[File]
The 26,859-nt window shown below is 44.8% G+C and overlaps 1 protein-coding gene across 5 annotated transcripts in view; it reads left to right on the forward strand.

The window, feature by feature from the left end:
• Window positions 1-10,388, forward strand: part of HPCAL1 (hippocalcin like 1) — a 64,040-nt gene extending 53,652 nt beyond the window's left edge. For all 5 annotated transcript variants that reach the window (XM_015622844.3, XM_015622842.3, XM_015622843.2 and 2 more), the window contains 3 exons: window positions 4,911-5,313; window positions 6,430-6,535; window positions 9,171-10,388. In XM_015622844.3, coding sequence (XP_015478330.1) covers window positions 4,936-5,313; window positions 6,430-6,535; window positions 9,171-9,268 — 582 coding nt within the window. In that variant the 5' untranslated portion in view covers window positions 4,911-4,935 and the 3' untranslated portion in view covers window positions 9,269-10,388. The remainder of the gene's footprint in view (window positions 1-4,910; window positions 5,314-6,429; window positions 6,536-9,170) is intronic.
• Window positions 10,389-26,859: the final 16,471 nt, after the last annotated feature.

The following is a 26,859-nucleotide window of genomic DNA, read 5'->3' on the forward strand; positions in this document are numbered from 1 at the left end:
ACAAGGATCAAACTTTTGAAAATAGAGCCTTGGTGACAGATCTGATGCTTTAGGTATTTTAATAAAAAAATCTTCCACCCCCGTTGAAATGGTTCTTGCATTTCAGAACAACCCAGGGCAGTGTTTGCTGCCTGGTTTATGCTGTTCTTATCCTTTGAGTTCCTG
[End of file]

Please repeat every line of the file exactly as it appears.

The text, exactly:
The 26,859-nt window shown below is 44.8% G+C and overlaps 1 protein-coding gene across 5 annotated transcripts in view; it reads left to right on the forward strand.

The window, feature by feature from the left end:
• Window positions 1-10,388, forward strand: part of HPCAL1 (hippocalcin like 1) — a 64,040-nt gene extending 53,652 nt beyond the window's left edge. For all 5 annotated transcript variants that reach the window (XM_015622844.3, XM_015622842.3, XM_015622843.2 and 2 more), the window contains 3 exons: window positions 4,911-5,313; window positions 6,430-6,535; window positions 9,171-10,388. In XM_015622844.3, coding sequence (XP_015478330.1) covers window positions 4,936-5,313; window positions 6,430-6,535; window positions 9,171-9,268 — 582 coding nt within the window. In that variant the 5' untranslated portion in view covers window positions 4,911-4,935 and the 3' untranslated portion in view covers window positions 9,269-10,388. The remainder of the gene's footprint in view (window positions 1-4,910; window positions 5,314-6,429; window positions 6,536-9,170) is intronic.
• Window positions 10,389-26,859: the final 16,471 nt, after the last annotated feature.

The following is a 26,859-nucleotide window of genomic DNA, read 5'->3' on the forward strand; positions in this document are numbered from 1 at the left end:
ACAAGGATCAAACTTTTGAAAATAGAGCCTTGGTGACAGATCTGATGCTTTAGGTATTTTAATAAAAAAATCTTCCACCCCCGTTGAAATGGTTCTTGCATTTCAGAACAACCCAGGGCAGTGTTTGCTGCCTGGTTTATGCTGTTCTTATCCTTTGAGTTCCTG